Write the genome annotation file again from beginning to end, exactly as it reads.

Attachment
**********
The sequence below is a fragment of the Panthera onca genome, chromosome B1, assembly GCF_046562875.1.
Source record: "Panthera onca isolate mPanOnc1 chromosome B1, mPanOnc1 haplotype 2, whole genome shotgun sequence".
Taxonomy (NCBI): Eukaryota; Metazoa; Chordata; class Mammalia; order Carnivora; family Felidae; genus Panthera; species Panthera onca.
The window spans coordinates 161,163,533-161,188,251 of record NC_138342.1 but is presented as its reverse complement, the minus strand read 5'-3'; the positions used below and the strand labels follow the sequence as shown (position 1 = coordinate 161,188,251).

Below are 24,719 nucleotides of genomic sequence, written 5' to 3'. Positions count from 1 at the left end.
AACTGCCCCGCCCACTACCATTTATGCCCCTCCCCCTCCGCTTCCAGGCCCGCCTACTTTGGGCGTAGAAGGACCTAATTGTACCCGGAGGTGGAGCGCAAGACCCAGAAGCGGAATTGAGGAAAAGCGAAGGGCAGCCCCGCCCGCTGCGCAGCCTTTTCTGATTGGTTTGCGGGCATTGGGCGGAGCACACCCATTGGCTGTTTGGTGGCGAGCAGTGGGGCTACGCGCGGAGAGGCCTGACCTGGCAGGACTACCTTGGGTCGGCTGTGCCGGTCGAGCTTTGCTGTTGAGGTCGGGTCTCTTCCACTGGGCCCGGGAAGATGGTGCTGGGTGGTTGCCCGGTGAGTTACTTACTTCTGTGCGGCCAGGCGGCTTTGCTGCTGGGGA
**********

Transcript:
The sequence below is a fragment of the Panthera onca genome, chromosome B1, assembly GCF_046562875.1.
Source record: "Panthera onca isolate mPanOnc1 chromosome B1, mPanOnc1 haplotype 2, whole genome shotgun sequence".
Taxonomy (NCBI): Eukaryota; Metazoa; Chordata; class Mammalia; order Carnivora; family Felidae; genus Panthera; species Panthera onca.
The window spans coordinates 161,163,533-161,188,251 of record NC_138342.1 but is presented as its reverse complement, the minus strand read 5'-3'; the positions used below and the strand labels follow the sequence as shown (position 1 = coordinate 161,188,251).

Below are 24,719 nucleotides of genomic sequence, written 5' to 3'. Positions count from 1 at the left end.
AACTGCCCCGCCCACTACCATTTATGCCCCTCCCCCTCCGCTTCCAGGCCCGCCTACTTTGGGCGTAGAAGGACCTAATTGTACCCGGAGGTGGAGCGCAAGACCCAGAAGCGGAATTGAGGAAAAGCGAAGGGCAGCCCCGCCCGCTGCGCAGCCTTTTCTGATTGGTTTGCGGGCATTGGGCGGAGCACACCCATTGGCTGTTTGGTGGCGAGCAGTGGGGCTACGCGCGGAGAGGCCTGACCTGGCAGGACTACCTTGGGTCGGCTGTGCCGGTCGAGCTTTGCTGTTGAGGTCGGGTCTCTTCCACTGGGCCCGGGAAGATGGTGCTGGGTGGTTGCCCGGTGAGTTACTTACTTCTGTGCGGCCAGGCGGCTTTGCTGCTGGGGA